Edinburgh Festival isn’t all about the bustling energy of Fringe Central and the Royal Mile.  Across Princes Street is the New Town district of parks and elegant architecture, and Hendrick’s Gin Parlour with their Carnival of Knowledge.  I head over for some high-brow oddities (and, OK, a free gin)…


The Georgian building nestling on the Royal Circus is redolent of antique wood, leather, stuffed animals and bookcases.  Everything runs at a genteel gin’o’clock pace and, of course, the bar serves deliciously sophisticated cocktails.

As I’m welcomed across the threshold by the doorman, I pick up a copy of the free “Unusual Times”, printed on sepia toned paper with refined typographic design and etching style illustrations.  Inside its pages, I notice features on “Reasons To Grow Swan’s Feet”, and “Dream Theories”, as well as the programme for this weekend’s events.  Talks with authors, sociologists, scientists and spoken word artists are served up, catering to those with a penchant for the macabre or esoteric.

I notice a chaise longue in the hall, with a bookologist offering “Bibliotherapy” sessions, and I sign up for a therapeutic chat about my life and reading habits.  Turns out my ailment is “A need to be outside”, and I’m prescribed a literary work of non-fiction that charts the travels of an outdoor swimmer around the UK.

A gong rings, and a free poetry event is announced upstairs.  I saw Mark Grist at Latitude Festival, and enjoyed his warm style and material, so I head up to join them.  Collecting my cut crystal glass of gin and tonic – with cucumber, naturally – I take a seat around one of the laciest cabaret tables I’ve ever seen, carefully setting my glass upon the coaster.


Mark Grist (aka The Count of Monte Gristo or “Suit Man”), and Tim Clare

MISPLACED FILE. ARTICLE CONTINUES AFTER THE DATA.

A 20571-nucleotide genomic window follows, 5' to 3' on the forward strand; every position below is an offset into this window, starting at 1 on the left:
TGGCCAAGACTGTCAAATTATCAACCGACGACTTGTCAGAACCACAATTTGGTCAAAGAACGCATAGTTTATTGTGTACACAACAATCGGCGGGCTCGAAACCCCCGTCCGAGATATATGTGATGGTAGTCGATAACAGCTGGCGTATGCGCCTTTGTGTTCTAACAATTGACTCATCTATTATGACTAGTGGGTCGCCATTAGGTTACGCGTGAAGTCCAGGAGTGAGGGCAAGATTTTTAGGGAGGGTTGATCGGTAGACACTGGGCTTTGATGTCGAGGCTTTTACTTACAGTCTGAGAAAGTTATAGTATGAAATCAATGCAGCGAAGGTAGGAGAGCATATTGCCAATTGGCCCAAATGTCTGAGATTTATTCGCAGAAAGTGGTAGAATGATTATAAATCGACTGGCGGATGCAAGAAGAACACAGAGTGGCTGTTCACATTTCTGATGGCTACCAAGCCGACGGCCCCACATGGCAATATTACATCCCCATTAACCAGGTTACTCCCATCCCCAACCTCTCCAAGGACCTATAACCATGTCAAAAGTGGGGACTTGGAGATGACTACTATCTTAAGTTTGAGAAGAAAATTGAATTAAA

Mark Grist is an English teacher-turned Rap Battle Champion, and he’s here with fellow poet Tim Clare in a nominal tribute to notoriously bad Scottish poet William McGonnagal.  Both poets have worked extensively with kids, their creativity fuelled by wild young hip-hop minds, and we are treated to engaging anecdotes, raps about board games, and a passionate diatribe on middle-class Portishead (the town, not the band), inspired by WW1 heartthrob Rupert Brooke.

Grist’s relaxed ease and jovial sparkling eyes fit well with Clare’s enthusiastic nervous energy.  Even Grist’s chatty introductory speech is rhythmical and draws us in to the poetic realm.

Honesty and truth ring out through the two poets’ work (for isn’t the essence of rap “keeping it real”?).  This is British culture now, the unrepresented, the anti-elite, the suburban and the street.  Look, they’ve almost got me doing it.  Not as stylised as Chap Hop, this is the average chap-on-the-street hop.  And there are plenty more surprises throughout the venue’s varied programme.

So, for a little refinement this Fringe, seek out the mind-expanding powers of the gin parlour. Refresh your brain.


Hendrick’s Carnival of Knowledge. 1 Royal Circus, Edinburgh EH3 6TL. Entrance free, events may be ticketed. 7-10 August.